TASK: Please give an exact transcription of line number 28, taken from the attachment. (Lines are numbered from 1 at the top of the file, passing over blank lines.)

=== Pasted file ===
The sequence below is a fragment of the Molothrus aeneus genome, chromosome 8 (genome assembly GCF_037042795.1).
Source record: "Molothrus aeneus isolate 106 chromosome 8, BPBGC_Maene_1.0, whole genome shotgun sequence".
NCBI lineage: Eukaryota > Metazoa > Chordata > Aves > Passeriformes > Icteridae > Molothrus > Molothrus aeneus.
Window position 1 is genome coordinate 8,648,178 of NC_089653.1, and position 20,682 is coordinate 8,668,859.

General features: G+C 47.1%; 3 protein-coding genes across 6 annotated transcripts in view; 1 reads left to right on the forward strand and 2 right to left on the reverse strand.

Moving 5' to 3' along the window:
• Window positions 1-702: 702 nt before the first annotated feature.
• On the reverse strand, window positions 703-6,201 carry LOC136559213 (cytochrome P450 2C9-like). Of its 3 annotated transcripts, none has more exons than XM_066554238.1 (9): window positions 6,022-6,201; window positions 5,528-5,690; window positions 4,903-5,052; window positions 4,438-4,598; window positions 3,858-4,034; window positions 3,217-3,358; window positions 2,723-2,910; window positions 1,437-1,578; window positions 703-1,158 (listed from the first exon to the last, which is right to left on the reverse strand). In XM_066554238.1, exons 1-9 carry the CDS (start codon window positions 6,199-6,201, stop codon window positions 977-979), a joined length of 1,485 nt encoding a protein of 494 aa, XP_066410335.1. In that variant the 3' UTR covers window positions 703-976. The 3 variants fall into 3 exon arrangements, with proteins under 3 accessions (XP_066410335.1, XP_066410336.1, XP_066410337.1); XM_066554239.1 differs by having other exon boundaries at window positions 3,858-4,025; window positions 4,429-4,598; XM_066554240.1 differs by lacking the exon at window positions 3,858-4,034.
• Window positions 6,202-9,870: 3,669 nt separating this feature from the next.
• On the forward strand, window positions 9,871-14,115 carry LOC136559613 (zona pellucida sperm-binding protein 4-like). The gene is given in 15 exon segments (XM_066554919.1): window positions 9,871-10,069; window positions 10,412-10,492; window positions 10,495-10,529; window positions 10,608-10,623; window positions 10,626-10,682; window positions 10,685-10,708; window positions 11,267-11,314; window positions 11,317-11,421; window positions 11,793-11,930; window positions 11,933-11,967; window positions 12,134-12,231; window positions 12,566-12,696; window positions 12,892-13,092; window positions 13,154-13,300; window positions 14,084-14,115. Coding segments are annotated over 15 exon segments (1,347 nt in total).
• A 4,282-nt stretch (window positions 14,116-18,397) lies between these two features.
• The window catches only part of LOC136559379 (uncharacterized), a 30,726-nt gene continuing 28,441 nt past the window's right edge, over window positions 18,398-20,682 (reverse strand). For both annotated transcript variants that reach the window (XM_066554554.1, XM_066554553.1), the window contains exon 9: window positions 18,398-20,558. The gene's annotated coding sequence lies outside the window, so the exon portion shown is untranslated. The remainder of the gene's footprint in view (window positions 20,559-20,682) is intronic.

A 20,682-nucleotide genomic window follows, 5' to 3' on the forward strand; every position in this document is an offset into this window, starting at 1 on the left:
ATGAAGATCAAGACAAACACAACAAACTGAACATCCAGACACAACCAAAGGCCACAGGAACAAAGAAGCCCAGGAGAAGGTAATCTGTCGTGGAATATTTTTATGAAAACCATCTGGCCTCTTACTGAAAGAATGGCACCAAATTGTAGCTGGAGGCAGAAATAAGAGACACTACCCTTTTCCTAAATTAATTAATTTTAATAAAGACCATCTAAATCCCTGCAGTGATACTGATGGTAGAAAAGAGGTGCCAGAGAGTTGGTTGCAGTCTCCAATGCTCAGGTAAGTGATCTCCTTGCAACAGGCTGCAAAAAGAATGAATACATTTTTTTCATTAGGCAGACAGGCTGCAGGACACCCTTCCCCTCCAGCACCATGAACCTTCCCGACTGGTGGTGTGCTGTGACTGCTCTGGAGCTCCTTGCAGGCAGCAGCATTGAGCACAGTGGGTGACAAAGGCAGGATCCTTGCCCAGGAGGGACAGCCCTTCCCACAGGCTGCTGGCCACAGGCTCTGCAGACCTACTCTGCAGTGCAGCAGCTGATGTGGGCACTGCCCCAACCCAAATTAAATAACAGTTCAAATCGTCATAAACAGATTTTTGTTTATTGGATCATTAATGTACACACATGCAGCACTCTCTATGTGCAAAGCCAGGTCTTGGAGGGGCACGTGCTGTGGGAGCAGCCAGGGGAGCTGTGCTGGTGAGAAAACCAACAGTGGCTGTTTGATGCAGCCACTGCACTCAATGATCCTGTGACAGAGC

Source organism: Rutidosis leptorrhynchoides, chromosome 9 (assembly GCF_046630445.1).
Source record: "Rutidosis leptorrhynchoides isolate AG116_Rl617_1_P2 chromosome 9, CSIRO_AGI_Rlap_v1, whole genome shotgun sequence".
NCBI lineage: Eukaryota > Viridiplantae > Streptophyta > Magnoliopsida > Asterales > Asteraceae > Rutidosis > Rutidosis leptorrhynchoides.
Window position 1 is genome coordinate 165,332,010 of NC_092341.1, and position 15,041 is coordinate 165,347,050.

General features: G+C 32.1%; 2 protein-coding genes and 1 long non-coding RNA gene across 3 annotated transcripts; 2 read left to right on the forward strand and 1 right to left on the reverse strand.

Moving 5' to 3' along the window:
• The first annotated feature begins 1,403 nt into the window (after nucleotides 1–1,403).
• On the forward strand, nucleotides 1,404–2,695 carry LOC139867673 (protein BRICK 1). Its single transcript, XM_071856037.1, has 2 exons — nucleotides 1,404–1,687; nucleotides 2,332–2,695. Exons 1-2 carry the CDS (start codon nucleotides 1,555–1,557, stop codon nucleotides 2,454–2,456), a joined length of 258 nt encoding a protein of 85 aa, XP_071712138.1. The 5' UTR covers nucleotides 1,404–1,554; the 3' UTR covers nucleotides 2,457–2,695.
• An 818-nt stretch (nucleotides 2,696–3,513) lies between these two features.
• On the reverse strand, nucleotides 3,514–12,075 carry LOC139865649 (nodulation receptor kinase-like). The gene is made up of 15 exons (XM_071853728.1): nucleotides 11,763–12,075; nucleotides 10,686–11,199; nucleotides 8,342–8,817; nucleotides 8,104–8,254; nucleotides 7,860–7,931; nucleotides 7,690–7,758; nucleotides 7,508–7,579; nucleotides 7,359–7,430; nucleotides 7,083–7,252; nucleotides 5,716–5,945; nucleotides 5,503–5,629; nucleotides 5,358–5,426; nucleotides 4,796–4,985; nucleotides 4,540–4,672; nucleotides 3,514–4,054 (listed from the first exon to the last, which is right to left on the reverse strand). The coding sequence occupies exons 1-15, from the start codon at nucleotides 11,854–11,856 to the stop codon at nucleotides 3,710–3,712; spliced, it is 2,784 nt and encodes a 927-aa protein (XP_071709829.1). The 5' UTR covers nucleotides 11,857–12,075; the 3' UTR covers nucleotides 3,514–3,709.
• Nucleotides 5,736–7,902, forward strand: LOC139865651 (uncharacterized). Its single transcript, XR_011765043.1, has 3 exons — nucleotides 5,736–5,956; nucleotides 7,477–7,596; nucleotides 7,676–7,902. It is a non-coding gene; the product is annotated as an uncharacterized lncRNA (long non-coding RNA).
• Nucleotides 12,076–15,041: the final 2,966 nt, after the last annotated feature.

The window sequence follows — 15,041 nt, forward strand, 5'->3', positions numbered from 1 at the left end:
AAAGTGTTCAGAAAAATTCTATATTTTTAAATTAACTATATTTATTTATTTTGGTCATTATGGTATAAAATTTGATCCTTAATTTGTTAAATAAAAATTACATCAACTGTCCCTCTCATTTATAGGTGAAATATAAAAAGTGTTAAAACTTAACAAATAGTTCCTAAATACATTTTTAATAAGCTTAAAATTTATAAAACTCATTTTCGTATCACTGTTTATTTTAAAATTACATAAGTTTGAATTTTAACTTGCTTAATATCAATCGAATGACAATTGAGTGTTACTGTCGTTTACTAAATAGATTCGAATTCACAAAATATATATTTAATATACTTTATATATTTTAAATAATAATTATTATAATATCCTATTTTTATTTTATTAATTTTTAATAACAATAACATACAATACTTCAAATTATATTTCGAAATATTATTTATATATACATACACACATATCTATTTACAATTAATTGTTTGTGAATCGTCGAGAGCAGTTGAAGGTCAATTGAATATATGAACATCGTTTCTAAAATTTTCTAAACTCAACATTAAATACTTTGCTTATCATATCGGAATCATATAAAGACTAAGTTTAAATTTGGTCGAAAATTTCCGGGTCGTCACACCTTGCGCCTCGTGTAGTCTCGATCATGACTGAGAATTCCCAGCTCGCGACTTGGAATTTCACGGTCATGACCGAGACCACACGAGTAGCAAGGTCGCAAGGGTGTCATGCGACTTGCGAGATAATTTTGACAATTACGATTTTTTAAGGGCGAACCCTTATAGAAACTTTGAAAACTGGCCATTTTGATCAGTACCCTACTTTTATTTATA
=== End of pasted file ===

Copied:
AAAGTGTTCAGAAAAATTCTATATTTTTAAATTAACTATATTTATTTATTTTGGTCATTATGGTATAAAATTTGATCCTTAATTTGTTAAATAAAAATTACATCAACTGTCCCTCTCATTTATAGGTGAAATATAAAAAGTGTTAAAACTTAACAAATAGTTCCTAAATACATTTTTAATAAGCTTAAAATTTATAAAACTCATTTTCGTATCACTGTTTATTTTAAAATTACATAAGTTTGAATTTTAACTTGCTTAATATCAATCGAATGACAATTGAGTGTTACTGTCGTTTACTAAATAGATTCGAATTCACAAAATATATATTTAATATACTTTATATATTTTAAATAATAATTATTATAATATCCTATTTTTATTTTATTAATTTTTAATAACAATAACATACAATACTTCAAATTATATTTCGAAATATTATTTATATATACATACACACATATCTATTTACAATTAATTGTTTGTGAATCGTCGAGAGCAGTTGAAGGTCAATTGAATATATGAACATCGTTTCTAAAATTTTCTAAACTCAACATTAAATACTTTGCTTATCATATCGGAATCATATAAAGACTAAGTTTAAATTTGGTCGAAAATTTCCGGGTCGTCACACCTTGCGCCTCGTGTAGTCTCGATCATGACTGAGAATTCCCAGCTCGCGACTTGGAATTTCACGGTCATGACCGAGACCACACGAGTAGCAAGGTCGCAAGGGTGTCATGCGACTTGCGAGATAATTTTGACAATTACGATTTTTTAAGGGCGAACCCTTATAGAAACTTTGAAAACTGGCCATTTTGATCAGTACCCTACTTTTATTTATA